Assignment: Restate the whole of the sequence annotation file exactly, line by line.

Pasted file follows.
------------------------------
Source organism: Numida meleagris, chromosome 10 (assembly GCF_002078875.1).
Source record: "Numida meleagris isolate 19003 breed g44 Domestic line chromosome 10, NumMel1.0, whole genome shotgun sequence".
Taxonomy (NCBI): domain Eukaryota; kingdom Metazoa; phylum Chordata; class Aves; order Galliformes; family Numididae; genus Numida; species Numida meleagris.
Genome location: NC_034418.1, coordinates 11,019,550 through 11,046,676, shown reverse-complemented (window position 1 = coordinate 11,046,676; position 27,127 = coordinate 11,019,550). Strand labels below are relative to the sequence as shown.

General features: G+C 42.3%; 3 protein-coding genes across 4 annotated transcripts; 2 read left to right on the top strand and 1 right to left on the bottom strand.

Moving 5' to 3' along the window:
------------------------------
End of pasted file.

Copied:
Source organism: Numida meleagris, chromosome 10 (assembly GCF_002078875.1).
Source record: "Numida meleagris isolate 19003 breed g44 Domestic line chromosome 10, NumMel1.0, whole genome shotgun sequence".
Taxonomy (NCBI): domain Eukaryota; kingdom Metazoa; phylum Chordata; class Aves; order Galliformes; family Numididae; genus Numida; species Numida meleagris.
Genome location: NC_034418.1, coordinates 11,019,550 through 11,046,676, shown reverse-complemented (window position 1 = coordinate 11,046,676; position 27,127 = coordinate 11,019,550). Strand labels below are relative to the sequence as shown.

General features: G+C 42.3%; 3 protein-coding genes across 4 annotated transcripts; 2 read left to right on the top strand and 1 right to left on the bottom strand.

Moving 5' to 3' along the window: